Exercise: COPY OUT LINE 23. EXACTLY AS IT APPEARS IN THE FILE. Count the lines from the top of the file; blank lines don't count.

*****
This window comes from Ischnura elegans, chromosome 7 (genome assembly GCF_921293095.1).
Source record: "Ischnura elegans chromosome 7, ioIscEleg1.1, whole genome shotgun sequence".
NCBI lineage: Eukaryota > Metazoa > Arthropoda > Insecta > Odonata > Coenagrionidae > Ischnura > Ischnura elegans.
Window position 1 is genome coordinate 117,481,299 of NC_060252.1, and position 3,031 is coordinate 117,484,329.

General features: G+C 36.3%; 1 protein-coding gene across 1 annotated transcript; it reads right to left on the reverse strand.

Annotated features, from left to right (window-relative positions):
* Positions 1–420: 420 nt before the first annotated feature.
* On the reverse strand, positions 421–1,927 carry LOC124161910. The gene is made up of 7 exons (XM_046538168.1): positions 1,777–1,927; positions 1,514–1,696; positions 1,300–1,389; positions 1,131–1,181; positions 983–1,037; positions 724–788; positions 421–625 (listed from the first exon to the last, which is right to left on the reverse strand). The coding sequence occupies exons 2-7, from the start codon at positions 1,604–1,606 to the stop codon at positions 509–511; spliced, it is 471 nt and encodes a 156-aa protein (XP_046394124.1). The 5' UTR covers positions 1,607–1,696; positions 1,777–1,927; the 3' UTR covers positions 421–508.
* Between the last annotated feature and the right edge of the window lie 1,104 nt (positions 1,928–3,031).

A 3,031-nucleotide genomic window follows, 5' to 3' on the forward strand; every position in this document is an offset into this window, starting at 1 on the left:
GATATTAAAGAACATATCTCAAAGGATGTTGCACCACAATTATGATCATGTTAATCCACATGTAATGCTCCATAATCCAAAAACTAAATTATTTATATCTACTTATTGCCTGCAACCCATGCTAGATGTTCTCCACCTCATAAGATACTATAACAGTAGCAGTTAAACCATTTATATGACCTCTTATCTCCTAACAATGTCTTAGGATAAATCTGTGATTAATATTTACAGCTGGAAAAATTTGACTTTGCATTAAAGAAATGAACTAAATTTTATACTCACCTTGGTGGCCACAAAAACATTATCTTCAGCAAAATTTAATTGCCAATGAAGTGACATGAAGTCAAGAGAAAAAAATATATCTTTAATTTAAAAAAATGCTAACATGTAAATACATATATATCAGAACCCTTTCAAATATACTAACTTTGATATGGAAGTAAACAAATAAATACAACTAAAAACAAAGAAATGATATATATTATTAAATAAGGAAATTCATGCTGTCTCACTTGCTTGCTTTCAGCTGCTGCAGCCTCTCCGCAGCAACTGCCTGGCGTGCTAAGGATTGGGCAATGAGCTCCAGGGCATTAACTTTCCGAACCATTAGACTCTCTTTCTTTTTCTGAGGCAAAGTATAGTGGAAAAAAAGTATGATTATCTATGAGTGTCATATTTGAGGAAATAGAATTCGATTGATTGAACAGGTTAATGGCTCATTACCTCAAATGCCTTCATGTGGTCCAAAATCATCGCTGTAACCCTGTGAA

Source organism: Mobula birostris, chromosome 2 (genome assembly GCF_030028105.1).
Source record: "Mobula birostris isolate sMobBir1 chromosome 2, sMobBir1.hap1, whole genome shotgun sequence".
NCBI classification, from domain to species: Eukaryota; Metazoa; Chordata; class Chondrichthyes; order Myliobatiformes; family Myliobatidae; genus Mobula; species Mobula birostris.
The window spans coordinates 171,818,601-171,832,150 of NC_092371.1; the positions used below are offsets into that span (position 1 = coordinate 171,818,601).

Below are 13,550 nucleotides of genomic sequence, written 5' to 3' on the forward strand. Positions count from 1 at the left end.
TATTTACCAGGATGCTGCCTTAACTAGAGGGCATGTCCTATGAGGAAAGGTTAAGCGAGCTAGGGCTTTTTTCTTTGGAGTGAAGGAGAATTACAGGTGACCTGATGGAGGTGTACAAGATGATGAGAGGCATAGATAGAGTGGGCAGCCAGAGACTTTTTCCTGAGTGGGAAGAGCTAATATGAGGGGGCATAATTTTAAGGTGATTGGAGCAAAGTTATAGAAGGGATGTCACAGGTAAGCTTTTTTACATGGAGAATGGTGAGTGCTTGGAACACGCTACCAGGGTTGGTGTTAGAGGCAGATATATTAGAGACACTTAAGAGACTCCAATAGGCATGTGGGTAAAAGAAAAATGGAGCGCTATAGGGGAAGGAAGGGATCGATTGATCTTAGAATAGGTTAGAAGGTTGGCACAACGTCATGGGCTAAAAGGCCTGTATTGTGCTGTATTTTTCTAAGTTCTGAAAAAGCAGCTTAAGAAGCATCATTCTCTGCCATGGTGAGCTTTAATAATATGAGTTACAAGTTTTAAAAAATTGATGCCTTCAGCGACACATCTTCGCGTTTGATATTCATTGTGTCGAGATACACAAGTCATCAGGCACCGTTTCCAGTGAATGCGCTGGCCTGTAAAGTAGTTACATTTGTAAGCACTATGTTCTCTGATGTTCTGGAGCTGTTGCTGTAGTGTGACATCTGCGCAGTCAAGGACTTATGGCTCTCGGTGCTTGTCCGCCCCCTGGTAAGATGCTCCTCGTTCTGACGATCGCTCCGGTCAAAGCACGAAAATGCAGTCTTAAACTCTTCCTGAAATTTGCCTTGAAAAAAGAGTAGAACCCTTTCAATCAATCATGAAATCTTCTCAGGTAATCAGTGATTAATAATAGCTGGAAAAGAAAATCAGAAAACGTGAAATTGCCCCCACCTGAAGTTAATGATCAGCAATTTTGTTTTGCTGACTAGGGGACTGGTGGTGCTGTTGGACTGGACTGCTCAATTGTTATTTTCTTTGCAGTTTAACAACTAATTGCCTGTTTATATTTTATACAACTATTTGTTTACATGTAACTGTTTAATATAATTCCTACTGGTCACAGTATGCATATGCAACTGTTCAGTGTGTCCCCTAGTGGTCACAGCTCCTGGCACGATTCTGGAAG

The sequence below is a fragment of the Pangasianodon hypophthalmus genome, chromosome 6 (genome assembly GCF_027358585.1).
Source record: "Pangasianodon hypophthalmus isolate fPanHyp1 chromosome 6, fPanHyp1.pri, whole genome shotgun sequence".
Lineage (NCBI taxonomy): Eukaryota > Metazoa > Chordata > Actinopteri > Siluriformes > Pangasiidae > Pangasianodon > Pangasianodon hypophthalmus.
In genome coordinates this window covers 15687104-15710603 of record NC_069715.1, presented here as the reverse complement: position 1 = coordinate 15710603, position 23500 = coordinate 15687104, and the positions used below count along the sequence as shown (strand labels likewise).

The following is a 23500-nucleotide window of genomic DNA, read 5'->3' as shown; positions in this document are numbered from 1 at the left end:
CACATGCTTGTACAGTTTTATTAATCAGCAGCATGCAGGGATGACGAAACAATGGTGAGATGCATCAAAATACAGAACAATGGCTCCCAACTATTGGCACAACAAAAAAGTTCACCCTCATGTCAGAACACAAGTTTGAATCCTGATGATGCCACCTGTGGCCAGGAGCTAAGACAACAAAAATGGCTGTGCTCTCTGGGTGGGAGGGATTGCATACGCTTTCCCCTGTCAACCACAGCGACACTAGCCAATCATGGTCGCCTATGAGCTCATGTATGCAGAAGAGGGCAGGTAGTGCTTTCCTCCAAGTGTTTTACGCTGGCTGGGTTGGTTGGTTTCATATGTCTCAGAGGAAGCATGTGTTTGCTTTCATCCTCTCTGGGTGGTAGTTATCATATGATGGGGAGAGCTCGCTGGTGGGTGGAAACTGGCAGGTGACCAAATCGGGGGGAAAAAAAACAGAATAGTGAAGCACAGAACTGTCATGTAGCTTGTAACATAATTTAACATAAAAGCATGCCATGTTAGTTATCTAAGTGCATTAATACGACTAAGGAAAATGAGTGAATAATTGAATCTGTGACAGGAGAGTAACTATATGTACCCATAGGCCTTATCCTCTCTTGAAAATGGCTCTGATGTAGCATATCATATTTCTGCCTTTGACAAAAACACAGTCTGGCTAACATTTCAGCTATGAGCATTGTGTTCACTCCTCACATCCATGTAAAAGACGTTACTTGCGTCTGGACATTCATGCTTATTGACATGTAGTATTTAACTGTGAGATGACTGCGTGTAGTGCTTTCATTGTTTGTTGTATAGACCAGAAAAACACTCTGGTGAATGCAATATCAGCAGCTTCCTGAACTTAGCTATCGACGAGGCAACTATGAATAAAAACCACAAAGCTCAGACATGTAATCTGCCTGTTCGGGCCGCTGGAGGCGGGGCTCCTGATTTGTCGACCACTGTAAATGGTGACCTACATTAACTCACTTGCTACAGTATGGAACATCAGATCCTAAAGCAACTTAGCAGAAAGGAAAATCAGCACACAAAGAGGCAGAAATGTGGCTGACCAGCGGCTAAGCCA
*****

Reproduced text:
CACATGCTTGTACAGTTTTATTAATCAGCAGCATGCAGGGATGACGAAACAATGGTGAGATGCATCAAAATACAGAACAATGGCTCCCAACTATTGGCACAACAAAAAAGTTCACCCTCATGTCAGAACACAAGTTTGAATCCTGATGATGCCACCTGTGGCCAGGAGCTAAGACAACAAAAATGGCTGTGCTCTCTGGGTGGGAGGGATTGCATACGCTTTCCCCTGTCAACCACAGCGACACTAGCCAATCATGGTCGCCTATGAGCTCATGTATGCAGAAGAGGGCAGGTAGTGCTTTCCTCCAAGTGTTTTACGCTGGCTGGGTTGGTTGGTTTCATATGTCTCAGAGGAAGCATGTGTTTGCTTTCATCCTCTCTGGGTGGTAGTTATCATATGATGGGGAGAGCTCGCTGGTGGGTGGAAACTGGCAGGTGACCAAATCGGGGGGAAAAAAAACAGAATAGTGAAGCACAGAACTGTCATGTAGCTTGTAACATAATTTAACATAAAAGCATGCCATGTTAGTTATCTAAGTGCATTAATACGACTAAGGAAAATGAGTGAATAATTGAATCTGTGACAGGAGAGTAACTATATGTACCCATAGGCCTTATCCTCTCTTGAAAATGGCTCTGATGTAGCATATCATATTTCTGCCTTTGACAAAAACACAGTCTGGCTAACATTTCAGCTATGAGCATTGTGTTCACTCCTCACATCCATGTAAAAGACGTTACTTGCGTCTGGACATTCATGCTTATTGACATGTAGTATTTAACTGTGAGATGACTGCGTGTAGTGCTTTCATTGTTTGTTGTATAGACCAGAAAAACACTCTGGTGAATGCAATATCAGCAGCTTCCTGAACTTAGCTATCGACGAGGCAACTATGAATAAAAACCACAAAGCTCAGACATGTAATCTGCCTGTTCGGGCCGCTGGAGGCGGGGCTCCTGATTTGTCGACCACTGTAAATGGTGACCTACATTAACTCACTTGCTACAGTATGGAACATCAGATCCTAAAGCAACTTAGCAGAAAGGAAAATCAGCACACAAAGAGGCAGAAATGTGGCTGACCAGCGGCTAAGCCA